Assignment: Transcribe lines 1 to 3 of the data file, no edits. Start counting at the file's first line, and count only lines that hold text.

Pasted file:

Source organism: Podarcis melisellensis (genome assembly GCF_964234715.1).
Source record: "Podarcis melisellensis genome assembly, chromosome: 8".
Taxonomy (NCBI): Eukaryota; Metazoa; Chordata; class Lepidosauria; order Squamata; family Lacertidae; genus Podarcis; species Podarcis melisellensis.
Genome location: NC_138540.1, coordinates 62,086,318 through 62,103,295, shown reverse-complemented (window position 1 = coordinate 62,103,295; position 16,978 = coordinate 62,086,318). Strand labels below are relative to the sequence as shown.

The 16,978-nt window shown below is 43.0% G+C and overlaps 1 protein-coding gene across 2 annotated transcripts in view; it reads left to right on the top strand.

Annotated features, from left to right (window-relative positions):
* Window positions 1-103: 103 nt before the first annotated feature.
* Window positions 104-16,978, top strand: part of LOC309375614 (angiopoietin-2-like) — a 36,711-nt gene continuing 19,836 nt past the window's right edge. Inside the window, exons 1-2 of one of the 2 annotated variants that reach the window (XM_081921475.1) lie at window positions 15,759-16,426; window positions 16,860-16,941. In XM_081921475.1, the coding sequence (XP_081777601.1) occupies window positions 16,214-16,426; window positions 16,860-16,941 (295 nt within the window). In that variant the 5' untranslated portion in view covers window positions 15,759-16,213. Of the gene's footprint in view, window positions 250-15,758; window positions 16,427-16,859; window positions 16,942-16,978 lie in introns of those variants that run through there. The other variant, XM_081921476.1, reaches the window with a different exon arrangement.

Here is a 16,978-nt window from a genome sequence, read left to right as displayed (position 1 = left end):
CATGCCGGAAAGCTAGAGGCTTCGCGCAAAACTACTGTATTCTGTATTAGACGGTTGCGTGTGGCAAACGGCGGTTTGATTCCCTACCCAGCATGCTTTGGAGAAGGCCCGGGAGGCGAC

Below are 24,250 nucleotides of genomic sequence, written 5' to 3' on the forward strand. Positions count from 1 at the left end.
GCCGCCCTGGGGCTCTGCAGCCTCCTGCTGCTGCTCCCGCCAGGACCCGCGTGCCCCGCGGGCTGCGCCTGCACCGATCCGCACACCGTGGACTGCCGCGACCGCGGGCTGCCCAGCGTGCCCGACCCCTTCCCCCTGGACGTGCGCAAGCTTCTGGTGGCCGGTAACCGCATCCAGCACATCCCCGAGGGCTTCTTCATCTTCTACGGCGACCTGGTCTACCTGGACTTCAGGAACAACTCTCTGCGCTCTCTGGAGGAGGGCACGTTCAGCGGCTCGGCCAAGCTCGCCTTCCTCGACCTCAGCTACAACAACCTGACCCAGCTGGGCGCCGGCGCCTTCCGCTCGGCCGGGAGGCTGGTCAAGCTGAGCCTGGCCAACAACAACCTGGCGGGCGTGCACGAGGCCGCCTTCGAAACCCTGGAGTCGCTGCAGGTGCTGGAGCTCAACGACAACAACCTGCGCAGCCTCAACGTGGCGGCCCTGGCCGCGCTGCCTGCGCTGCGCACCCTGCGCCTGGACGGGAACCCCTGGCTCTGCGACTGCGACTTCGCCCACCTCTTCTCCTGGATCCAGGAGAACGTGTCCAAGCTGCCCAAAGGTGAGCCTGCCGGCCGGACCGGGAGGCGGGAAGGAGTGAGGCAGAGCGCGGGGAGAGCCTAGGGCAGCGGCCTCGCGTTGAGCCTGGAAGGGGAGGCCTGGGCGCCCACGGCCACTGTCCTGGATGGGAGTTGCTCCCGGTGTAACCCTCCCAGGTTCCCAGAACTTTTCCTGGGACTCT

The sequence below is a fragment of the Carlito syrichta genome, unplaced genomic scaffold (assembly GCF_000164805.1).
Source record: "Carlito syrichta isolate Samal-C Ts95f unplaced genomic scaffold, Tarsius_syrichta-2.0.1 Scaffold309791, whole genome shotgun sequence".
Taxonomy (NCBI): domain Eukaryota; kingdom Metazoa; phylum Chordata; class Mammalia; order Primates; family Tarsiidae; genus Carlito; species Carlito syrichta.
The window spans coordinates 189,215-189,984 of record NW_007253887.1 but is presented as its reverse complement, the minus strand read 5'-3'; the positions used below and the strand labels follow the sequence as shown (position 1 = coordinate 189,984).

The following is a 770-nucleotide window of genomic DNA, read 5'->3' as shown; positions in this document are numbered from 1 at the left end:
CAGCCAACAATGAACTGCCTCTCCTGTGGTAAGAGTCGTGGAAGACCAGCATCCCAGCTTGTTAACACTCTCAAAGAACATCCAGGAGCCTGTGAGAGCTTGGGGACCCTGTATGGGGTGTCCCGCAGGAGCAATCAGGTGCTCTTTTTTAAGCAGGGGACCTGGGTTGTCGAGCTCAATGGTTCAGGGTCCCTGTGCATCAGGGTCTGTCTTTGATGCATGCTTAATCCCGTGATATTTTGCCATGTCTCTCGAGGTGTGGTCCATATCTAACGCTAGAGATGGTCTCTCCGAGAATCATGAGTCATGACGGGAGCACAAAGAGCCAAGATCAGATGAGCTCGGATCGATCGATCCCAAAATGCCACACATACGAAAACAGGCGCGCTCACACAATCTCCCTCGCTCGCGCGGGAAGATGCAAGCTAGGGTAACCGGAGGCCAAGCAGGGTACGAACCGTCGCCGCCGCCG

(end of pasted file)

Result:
Source organism: Podarcis melisellensis (genome assembly GCF_964234715.1).
Source record: "Podarcis melisellensis genome assembly, chromosome: 8".
Taxonomy (NCBI): Eukaryota; Metazoa; Chordata; class Lepidosauria; order Squamata; family Lacertidae; genus Podarcis; species Podarcis melisellensis.